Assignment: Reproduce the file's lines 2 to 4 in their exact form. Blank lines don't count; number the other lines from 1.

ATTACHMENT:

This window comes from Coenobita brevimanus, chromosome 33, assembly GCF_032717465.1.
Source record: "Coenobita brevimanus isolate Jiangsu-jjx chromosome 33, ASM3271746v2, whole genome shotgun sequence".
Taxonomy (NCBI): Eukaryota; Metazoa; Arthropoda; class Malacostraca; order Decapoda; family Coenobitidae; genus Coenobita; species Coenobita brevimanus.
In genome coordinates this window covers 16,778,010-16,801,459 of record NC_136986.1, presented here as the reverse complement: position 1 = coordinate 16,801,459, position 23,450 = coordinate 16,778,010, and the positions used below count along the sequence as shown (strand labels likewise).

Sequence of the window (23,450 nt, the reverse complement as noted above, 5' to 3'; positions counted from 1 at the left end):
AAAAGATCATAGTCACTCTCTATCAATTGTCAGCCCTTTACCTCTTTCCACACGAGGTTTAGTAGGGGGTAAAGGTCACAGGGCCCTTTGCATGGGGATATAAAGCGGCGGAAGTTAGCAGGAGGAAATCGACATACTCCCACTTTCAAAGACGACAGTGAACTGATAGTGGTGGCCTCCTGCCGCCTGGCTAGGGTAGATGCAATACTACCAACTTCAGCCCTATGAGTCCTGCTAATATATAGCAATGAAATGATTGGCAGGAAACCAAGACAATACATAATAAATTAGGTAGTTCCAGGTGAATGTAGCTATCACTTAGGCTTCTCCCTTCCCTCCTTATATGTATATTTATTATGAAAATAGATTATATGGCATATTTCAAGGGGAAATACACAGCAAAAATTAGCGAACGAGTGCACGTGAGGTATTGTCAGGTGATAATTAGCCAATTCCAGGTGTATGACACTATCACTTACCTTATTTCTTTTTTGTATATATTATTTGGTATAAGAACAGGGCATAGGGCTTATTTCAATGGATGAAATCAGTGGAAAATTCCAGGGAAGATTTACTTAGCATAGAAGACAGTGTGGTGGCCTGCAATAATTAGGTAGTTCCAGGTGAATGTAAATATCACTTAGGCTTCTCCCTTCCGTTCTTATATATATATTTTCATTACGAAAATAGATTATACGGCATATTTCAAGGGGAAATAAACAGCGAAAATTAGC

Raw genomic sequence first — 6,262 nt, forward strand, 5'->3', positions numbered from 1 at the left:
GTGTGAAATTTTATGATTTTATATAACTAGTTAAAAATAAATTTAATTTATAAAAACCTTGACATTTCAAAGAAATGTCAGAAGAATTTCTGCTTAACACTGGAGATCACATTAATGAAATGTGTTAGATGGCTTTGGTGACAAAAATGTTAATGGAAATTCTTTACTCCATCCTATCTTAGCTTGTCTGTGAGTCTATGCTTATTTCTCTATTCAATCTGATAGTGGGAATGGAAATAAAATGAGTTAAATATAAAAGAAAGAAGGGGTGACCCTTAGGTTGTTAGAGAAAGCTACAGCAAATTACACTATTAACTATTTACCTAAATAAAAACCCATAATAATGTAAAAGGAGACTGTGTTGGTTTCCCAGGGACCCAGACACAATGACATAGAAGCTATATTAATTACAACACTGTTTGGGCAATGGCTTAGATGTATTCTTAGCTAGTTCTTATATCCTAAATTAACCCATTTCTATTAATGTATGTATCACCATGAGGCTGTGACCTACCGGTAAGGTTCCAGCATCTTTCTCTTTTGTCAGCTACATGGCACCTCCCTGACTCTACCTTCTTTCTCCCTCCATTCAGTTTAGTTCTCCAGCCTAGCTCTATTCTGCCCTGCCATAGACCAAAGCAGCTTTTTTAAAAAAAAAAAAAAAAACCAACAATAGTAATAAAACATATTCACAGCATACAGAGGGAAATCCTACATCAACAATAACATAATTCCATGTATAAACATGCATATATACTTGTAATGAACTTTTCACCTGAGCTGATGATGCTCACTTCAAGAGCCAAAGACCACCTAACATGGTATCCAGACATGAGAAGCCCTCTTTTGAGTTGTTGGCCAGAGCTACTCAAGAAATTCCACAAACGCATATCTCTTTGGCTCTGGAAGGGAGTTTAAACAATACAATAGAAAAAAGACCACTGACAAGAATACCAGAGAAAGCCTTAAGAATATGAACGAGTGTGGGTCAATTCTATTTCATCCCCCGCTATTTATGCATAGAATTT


Source record: "Coenobita brevimanus isolate Jiangsu-jjx chromosome 33, ASM3271746v2, whole genome shotgun sequence".
Taxonomy (NCBI): Eukaryota; Metazoa; Arthropoda; class Malacostraca; order Decapoda; family Coenobitidae; genus Coenobita; species Coenobita brevimanus.
In genome coordinates this window covers 16,778,010-16,801,459 of record NC_136986.1, presented here as the reverse complement: position 1 = coordinate 16,801,459, position 23,450 = coordinate 16,778,010, and the positions used below count along the sequence as shown (strand labels likewise).